The first iron printing press was built in England around 1800 by Lord Stanhope. George Clymer built the second in Philadelphia in 1813. The Columbian was not very well received in America, probably because of its great weight. So Clymer went to England where he manufactured and sold his press successfully. The massive cross beam, advantageously linked to the operating handle, is the principle unique to the Columbian. After pulling the impression, the counter-weighted lever (most often weighted with an iron eagle) returns the platen to open position.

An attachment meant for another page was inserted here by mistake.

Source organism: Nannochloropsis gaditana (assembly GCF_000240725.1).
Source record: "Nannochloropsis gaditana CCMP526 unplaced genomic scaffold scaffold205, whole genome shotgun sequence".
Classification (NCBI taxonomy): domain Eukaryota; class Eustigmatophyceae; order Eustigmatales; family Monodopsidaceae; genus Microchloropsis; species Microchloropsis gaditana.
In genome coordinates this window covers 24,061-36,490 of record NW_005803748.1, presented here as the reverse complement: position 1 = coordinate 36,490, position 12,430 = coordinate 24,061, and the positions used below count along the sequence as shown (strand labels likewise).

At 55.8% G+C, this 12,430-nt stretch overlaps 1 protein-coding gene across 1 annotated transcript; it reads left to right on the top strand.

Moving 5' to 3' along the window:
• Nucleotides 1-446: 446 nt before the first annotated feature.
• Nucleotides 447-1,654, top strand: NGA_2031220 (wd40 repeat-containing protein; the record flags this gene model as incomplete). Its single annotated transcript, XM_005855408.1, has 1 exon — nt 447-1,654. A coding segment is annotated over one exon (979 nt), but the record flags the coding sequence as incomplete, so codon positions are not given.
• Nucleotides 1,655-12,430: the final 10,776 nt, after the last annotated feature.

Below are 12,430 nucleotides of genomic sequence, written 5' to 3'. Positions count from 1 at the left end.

The fantastic decoration peculiar to the Columbian was not a reflection of the taste of the times, but an intentional effort on the part of Clymer to make the press unforgettable. The serpents, eagle, caduceus, etc. were a sales technique. Lord Stanhope’s press has an extremely austere and modern appearance compared to the Columbian.
Decoration aside, the Columbian was a fine press and was held in such high regard by pressmen that its manufacture continued for a century. As late as 1913 Harrild’s still listed new Columbian presses in their catalog.
This press was manufactured by Clymer’s first competitor, Wood & Sharwoods of Aldersgate Street, London. (90 inches high)